In relation to this Uncle, I think that the study of any facet of history requires study of the stories of all the individuals, be they Commanders or the soldiers themselves. I agree with you that History is about people but reading as wide a brief as possible helps to understand Histry better. The individual soldier will describe their immediate area and will probable offer excellent insights into personal history but whilst we will gain inside knowledge into the hand to hand combat around Cassino, the soldier's testimony will contain no information from a strategic perspective. Both sources are important, for differing reasons!
     
  13. von Poop

    von Poop Adaministrator Admin

    Really interesting thought, Ger.
    Not something that's easy to 'measure' as it'll take a while to come to any empirical conclusions about it, but I think you may have a point.
     
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  14. Uncle Target

    Uncle Target Turn the page

    Will age ever weary the subject? YES.
    At school I was a sprinter. Not a fan of "The Loneliness of the Long-distance Runner."
    I can't quite understand how some of you guys can have spent nigh on 20 years on here.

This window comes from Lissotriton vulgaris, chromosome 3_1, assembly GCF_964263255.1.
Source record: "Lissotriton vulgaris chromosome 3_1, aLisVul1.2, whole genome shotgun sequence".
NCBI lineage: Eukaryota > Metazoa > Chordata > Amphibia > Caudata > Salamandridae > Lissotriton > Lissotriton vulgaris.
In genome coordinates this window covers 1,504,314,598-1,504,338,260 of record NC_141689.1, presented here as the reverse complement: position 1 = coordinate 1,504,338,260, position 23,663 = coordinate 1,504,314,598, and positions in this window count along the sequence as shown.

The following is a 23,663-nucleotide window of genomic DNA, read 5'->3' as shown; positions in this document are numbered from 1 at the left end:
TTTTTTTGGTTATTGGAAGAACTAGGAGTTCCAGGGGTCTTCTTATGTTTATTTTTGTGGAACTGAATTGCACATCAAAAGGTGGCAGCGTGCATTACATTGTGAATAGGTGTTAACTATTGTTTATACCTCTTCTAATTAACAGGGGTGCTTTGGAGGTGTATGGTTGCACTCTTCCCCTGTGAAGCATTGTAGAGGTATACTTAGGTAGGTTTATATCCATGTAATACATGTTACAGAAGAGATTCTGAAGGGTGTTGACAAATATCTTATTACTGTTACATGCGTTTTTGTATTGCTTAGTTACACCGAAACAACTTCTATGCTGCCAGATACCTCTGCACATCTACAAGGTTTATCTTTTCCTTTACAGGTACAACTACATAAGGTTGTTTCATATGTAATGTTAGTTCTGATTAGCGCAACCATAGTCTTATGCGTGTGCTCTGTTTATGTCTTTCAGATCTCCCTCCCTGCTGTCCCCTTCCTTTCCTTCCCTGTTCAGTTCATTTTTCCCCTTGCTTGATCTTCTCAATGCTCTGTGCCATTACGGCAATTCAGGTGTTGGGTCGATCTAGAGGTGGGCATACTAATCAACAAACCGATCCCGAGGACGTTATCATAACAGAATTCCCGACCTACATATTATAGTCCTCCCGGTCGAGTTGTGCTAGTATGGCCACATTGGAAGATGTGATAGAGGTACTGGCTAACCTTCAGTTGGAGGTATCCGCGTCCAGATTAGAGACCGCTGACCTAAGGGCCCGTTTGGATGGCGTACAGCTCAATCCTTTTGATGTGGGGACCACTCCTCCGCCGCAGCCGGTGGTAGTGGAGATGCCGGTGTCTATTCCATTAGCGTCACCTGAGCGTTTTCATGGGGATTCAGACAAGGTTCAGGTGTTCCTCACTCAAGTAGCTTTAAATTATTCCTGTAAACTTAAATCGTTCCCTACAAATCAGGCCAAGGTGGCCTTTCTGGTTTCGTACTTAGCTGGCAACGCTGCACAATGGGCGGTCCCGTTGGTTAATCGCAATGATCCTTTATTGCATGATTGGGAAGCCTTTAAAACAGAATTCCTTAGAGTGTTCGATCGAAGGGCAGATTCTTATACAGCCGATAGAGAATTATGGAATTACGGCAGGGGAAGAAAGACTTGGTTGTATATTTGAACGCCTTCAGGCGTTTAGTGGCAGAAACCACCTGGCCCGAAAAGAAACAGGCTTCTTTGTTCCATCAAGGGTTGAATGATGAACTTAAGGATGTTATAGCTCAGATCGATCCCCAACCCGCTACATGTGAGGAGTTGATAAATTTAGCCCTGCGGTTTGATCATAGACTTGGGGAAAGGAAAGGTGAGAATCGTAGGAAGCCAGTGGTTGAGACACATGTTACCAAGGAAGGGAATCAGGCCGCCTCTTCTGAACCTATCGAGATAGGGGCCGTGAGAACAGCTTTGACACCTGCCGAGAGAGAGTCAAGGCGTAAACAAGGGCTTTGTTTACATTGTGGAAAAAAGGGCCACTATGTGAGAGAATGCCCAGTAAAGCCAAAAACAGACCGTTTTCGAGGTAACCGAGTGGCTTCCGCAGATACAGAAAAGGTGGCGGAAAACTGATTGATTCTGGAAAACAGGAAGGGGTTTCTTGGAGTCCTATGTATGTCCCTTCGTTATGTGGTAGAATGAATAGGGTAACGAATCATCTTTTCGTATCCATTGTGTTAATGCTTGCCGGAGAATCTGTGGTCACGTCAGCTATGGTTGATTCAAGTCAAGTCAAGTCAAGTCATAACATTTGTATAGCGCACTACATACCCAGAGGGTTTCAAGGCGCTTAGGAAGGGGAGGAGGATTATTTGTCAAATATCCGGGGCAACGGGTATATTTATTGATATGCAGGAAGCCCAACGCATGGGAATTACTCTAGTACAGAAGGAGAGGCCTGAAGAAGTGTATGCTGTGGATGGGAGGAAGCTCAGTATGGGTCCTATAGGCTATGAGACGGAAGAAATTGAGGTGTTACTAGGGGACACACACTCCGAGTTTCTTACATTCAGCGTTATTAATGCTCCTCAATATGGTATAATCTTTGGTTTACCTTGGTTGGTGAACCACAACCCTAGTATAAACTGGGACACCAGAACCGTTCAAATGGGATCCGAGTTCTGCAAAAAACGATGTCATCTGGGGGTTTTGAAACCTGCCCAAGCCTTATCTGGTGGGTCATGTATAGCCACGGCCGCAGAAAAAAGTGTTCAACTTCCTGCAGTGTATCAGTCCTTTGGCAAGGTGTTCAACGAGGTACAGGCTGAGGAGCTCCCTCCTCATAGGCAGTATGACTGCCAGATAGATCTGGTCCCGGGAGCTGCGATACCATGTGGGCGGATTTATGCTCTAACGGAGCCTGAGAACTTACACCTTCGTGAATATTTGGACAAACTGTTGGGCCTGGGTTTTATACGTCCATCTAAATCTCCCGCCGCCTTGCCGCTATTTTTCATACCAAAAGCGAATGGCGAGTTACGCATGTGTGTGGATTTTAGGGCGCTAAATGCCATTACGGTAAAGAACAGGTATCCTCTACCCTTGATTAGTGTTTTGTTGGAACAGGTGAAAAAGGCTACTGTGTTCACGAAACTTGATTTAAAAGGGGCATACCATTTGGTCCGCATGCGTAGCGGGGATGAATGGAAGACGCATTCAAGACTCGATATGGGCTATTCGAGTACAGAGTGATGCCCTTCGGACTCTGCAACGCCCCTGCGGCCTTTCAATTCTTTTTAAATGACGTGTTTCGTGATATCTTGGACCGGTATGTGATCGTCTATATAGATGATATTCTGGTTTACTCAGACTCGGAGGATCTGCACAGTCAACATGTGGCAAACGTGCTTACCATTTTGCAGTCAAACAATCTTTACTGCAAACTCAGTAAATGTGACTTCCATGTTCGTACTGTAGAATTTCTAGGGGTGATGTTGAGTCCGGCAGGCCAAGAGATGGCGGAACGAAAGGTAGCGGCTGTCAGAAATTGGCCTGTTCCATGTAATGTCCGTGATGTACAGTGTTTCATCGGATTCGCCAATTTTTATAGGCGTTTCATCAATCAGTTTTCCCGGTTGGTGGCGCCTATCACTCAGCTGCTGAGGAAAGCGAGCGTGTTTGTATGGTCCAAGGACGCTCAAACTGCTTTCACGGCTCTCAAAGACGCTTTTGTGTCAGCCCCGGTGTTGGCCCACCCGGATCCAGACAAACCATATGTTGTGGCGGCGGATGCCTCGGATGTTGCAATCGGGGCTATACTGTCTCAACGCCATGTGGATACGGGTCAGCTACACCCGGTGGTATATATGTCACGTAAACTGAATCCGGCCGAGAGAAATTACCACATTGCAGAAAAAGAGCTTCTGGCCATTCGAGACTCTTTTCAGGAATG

This could be my swan song.
    I have never smoked but this has become a habit that is difficult to give up.
    Not from the lack of trying.
     
    Last edited: Sep 19, 2022
  15. 4jonboy

    4jonboy Daughter of a 56 Recce Patron

    Well looking at the new members list for today, we have 12 of them who have just joined the forum. I see that as good news and people are still interested in ww2.

    Uncle T
    I don't suppose you can possibly understand why some members have been on the forum for nearly 20 years if you are not passionate about ww2. I've been here constantly since 2011 (heck, doesn't time fly when one is having fun :D) . Some people are passionate about collecting beer mats, we are all different and we are here to help others who need help along the way.

    Lesley